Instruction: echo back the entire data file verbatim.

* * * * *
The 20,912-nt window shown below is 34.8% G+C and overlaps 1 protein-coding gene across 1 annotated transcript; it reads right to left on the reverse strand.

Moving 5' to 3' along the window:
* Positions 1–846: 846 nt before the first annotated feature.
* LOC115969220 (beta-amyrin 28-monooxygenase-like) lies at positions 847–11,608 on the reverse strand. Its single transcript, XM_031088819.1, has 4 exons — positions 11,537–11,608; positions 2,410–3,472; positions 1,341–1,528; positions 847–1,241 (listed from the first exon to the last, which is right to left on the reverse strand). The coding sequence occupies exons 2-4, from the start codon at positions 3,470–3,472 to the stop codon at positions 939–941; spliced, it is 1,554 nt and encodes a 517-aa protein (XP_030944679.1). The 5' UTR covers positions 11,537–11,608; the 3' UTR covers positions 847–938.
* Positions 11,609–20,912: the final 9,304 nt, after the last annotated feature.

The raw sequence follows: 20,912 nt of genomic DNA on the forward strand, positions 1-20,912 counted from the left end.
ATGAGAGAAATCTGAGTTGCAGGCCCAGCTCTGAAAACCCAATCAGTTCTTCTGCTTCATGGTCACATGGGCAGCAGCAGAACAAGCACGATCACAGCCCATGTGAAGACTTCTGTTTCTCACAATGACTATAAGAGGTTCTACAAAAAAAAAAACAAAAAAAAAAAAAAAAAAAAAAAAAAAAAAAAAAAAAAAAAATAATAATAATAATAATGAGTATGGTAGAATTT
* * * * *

The 20,912-nt window shown below is 34.8% G+C and overlaps 1 protein-coding gene across 1 annotated transcript; it reads right to left on the reverse strand.

Moving 5' to 3' along the window:
* Positions 1–846: 846 nt before the first annotated feature.
* LOC115969220 (beta-amyrin 28-monooxygenase-like) lies at positions 847–11,608 on the reverse strand. Its single transcript, XM_031088819.1, has 4 exons — positions 11,537–11,608; positions 2,410–3,472; positions 1,341–1,528; positions 847–1,241 (listed from the first exon to the last, which is right to left on the reverse strand). The coding sequence occupies exons 2-4, from the start codon at positions 3,470–3,472 to the stop codon at positions 939–941; spliced, it is 1,554 nt and encodes a 517-aa protein (XP_030944679.1). The 5' UTR covers positions 11,537–11,608; the 3' UTR covers positions 847–938.
* Positions 11,609–20,912: the final 9,304 nt, after the last annotated feature.

The raw sequence follows: 20,912 nt of genomic DNA on the forward strand, positions 1-20,912 counted from the left end.
ATGAGAGAAATCTGAGTTGCAGGCCCAGCTCTGAAAACCCAATCAGTTCTTCTGCTTCATGGTCACATGGGCAGCAGCAGAACAAGCACGATCACAGCCCATGTGAAGACTTCTGTTTCTCACAATGACTATAAGAGGTTCTACAAAAAAAAAAACAAAAAAAAAAAAAAAAAAAAAAAAAAAAAAAAAAAAAAAAAATAATAATAATAATAATGAGTATGGTAGAATTT